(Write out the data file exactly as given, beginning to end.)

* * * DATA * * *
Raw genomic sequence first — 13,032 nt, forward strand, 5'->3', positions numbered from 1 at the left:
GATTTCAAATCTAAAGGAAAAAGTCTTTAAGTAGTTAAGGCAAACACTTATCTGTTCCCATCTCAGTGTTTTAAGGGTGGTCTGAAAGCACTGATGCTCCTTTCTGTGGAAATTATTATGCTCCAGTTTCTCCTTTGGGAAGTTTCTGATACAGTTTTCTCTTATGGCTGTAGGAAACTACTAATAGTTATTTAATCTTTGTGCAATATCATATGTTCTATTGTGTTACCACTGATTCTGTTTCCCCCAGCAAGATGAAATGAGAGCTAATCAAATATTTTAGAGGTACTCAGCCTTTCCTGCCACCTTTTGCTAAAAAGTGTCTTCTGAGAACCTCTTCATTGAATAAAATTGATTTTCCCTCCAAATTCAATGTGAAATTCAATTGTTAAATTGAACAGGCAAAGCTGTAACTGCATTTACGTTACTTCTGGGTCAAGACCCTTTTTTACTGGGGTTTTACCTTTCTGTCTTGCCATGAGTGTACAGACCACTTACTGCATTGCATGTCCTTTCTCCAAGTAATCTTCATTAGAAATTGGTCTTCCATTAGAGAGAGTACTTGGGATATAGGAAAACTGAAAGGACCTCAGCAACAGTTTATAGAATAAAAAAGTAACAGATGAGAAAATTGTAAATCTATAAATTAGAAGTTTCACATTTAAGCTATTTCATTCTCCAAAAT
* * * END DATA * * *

Raw genomic sequence first — 13,032 nt, forward strand, 5'->3', positions numbered from 1 at the left:
GATTTCAAATCTAAAGGAAAAAGTCTTTAAGTAGTTAAGGCAAACACTTATCTGTTCCCATCTCAGTGTTTTAAGGGTGGTCTGAAAGCACTGATGCTCCTTTCTGTGGAAATTATTATGCTCCAGTTTCTCCTTTGGGAAGTTTCTGATACAGTTTTCTCTTATGGCTGTAGGAAACTACTAATAGTTATTTAATCTTTGTGCAATATCATATGTTCTATTGTGTTACCACTGATTCTGTTTCCCCCAGCAAGATGAAATGAGAGCTAATCAAATATTTTAGAGGTACTCAGCCTTTCCTGCCACCTTTTGCTAAAAAGTGTCTTCTGAGAACCTCTTCATTGAATAAAATTGATTTTCCCTCCAAATTCAATGTGAAATTCAATTGTTAAATTGAACAGGCAAAGCTGTAACTGCATTTACGTTACTTCTGGGTCAAGACCCTTTTTTACTGGGGTTTTACCTTTCTGTCTTGCCATGAGTGTACAGACCACTTACTGCATTGCATGTCCTTTCTCCAAGTAATCTTCATTAGAAATTGGTCTTCCATTAGAGAGAGTACTTGGGATATAGGAAAACTGAAAGGACCTCAGCAACAGTTTATAGAATAAAAAAGTAACAGATGAGAAAATTGTAAATCTATAAATTAGAAGTTTCACATTTAAGCTATTTCATTCTCCAAAAT